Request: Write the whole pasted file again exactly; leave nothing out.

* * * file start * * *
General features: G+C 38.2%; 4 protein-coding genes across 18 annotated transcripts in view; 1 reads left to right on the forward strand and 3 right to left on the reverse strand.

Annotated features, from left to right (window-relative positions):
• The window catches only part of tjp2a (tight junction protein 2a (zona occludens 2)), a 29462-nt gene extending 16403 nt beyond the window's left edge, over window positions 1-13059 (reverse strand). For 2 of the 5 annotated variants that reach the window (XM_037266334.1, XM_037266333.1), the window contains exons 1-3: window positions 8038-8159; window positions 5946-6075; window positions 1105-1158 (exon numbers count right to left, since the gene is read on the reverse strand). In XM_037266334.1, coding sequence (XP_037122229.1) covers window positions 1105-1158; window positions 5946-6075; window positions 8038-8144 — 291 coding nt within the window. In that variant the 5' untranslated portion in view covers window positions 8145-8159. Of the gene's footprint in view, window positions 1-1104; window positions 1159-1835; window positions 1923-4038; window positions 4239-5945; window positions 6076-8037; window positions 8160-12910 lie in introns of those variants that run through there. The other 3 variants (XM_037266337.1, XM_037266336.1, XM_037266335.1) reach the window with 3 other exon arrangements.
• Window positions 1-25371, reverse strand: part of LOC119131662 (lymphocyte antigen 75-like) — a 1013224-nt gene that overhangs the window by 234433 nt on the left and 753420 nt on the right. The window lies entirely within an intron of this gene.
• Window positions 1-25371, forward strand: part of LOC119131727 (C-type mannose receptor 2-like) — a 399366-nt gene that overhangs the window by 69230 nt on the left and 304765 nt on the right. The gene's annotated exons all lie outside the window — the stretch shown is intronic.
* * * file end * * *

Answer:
General features: G+C 38.2%; 4 protein-coding genes across 18 annotated transcripts in view; 1 reads left to right on the forward strand and 3 right to left on the reverse strand.

Annotated features, from left to right (window-relative positions):
• The window catches only part of tjp2a (tight junction protein 2a (zona occludens 2)), a 29462-nt gene extending 16403 nt beyond the window's left edge, over window positions 1-13059 (reverse strand). For 2 of the 5 annotated variants that reach the window (XM_037266334.1, XM_037266333.1), the window contains exons 1-3: window positions 8038-8159; window positions 5946-6075; window positions 1105-1158 (exon numbers count right to left, since the gene is read on the reverse strand). In XM_037266334.1, coding sequence (XP_037122229.1) covers window positions 1105-1158; window positions 5946-6075; window positions 8038-8144 — 291 coding nt within the window. In that variant the 5' untranslated portion in view covers window positions 8145-8159. Of the gene's footprint in view, window positions 1-1104; window positions 1159-1835; window positions 1923-4038; window positions 4239-5945; window positions 6076-8037; window positions 8160-12910 lie in introns of those variants that run through there. The other 3 variants (XM_037266337.1, XM_037266336.1, XM_037266335.1) reach the window with 3 other exon arrangements.
• Window positions 1-25371, reverse strand: part of LOC119131662 (lymphocyte antigen 75-like) — a 1013224-nt gene that overhangs the window by 234433 nt on the left and 753420 nt on the right. The window lies entirely within an intron of this gene.
• Window positions 1-25371, forward strand: part of LOC119131727 (C-type mannose receptor 2-like) — a 399366-nt gene that overhangs the window by 69230 nt on the left and 304765 nt on the right. The gene's annotated exons all lie outside the window — the stretch shown is intronic.